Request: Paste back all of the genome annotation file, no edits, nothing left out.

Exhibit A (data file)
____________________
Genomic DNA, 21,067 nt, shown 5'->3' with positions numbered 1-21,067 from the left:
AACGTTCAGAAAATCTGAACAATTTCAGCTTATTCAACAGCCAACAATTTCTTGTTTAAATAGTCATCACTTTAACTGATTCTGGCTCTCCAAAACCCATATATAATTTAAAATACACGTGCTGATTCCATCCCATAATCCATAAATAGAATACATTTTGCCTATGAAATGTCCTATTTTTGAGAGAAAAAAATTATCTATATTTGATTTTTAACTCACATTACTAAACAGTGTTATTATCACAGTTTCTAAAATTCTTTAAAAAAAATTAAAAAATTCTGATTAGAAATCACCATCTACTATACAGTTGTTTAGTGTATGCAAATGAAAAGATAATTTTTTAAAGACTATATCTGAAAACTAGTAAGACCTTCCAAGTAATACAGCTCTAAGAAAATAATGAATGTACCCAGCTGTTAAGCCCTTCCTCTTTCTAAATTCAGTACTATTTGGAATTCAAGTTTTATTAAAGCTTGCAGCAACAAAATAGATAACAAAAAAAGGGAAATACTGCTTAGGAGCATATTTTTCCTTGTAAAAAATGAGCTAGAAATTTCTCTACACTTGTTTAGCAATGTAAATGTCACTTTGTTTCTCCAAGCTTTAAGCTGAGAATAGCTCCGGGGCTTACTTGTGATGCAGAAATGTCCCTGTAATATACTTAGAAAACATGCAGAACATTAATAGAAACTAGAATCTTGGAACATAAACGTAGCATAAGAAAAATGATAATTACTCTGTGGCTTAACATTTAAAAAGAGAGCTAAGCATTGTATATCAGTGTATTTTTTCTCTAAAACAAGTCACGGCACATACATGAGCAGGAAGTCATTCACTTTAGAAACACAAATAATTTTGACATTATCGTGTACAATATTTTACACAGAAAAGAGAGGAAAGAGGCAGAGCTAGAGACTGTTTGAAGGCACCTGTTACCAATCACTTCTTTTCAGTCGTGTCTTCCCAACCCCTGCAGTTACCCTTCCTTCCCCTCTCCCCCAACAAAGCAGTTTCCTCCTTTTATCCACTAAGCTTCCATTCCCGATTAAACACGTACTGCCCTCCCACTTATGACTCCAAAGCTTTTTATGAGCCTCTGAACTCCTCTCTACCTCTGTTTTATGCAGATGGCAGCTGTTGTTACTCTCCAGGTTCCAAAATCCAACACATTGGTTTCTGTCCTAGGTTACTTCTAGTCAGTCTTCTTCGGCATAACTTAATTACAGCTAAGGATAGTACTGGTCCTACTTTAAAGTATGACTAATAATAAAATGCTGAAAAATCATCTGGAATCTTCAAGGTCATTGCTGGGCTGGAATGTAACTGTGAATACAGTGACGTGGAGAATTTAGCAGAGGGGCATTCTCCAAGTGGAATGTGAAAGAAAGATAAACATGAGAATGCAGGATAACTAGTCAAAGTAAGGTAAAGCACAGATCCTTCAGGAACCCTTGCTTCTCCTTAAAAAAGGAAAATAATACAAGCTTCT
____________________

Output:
Genomic DNA, 21,067 nt, shown 5'->3' with positions numbered 1-21,067 from the left:
AACGTTCAGAAAATCTGAACAATTTCAGCTTATTCAACAGCCAACAATTTCTTGTTTAAATAGTCATCACTTTAACTGATTCTGGCTCTCCAAAACCCATATATAATTTAAAATACACGTGCTGATTCCATCCCATAATCCATAAATAGAATACATTTTGCCTATGAAATGTCCTATTTTTGAGAGAAAAAAATTATCTATATTTGATTTTTAACTCACATTACTAAACAGTGTTATTATCACAGTTTCTAAAATTCTTTAAAAAAAATTAAAAAATTCTGATTAGAAATCACCATCTACTATACAGTTGTTTAGTGTATGCAAATGAAAAGATAATTTTTTAAAGACTATATCTGAAAACTAGTAAGACCTTCCAAGTAATACAGCTCTAAGAAAATAATGAATGTACCCAGCTGTTAAGCCCTTCCTCTTTCTAAATTCAGTACTATTTGGAATTCAAGTTTTATTAAAGCTTGCAGCAACAAAATAGATAACAAAAAAAGGGAAATACTGCTTAGGAGCATATTTTTCCTTGTAAAAAATGAGCTAGAAATTTCTCTACACTTGTTTAGCAATGTAAATGTCACTTTGTTTCTCCAAGCTTTAAGCTGAGAATAGCTCCGGGGCTTACTTGTGATGCAGAAATGTCCCTGTAATATACTTAGAAAACATGCAGAACATTAATAGAAACTAGAATCTTGGAACATAAACGTAGCATAAGAAAAATGATAATTACTCTGTGGCTTAACATTTAAAAAGAGAGCTAAGCATTGTATATCAGTGTATTTTTTCTCTAAAACAAGTCACGGCACATACATGAGCAGGAAGTCATTCACTTTAGAAACACAAATAATTTTGACATTATCGTGTACAATATTTTACACAGAAAAGAGAGGAAAGAGGCAGAGCTAGAGACTGTTTGAAGGCACCTGTTACCAATCACTTCTTTTCAGTCGTGTCTTCCCAACCCCTGCAGTTACCCTTCCTTCCCCTCTCCCCCAACAAAGCAGTTTCCTCCTTTTATCCACTAAGCTTCCATTCCCGATTAAACACGTACTGCCCTCCCACTTATGACTCCAAAGCTTTTTATGAGCCTCTGAACTCCTCTCTACCTCTGTTTTATGCAGATGGCAGCTGTTGTTACTCTCCAGGTTCCAAAATCCAACACATTGGTTTCTGTCCTAGGTTACTTCTAGTCAGTCTTCTTCGGCATAACTTAATTACAGCTAAGGATAGTACTGGTCCTACTTTAAAGTATGACTAATAATAAAATGCTGAAAAATCATCTGGAATCTTCAAGGTCATTGCTGGGCTGGAATGTAACTGTGAATACAGTGACGTGGAGAATTTAGCAGAGGGGCATTCTCCAAGTGGAATGTGAAAGAAAGATAAACATGAGAATGCAGGATAACTAGTCAAAGTAAGGTAAAGCACAGATCCTTCAGGAACCCTTGCTTCTCCTTAAAAAAGGAAAATAATACAAGCTTCT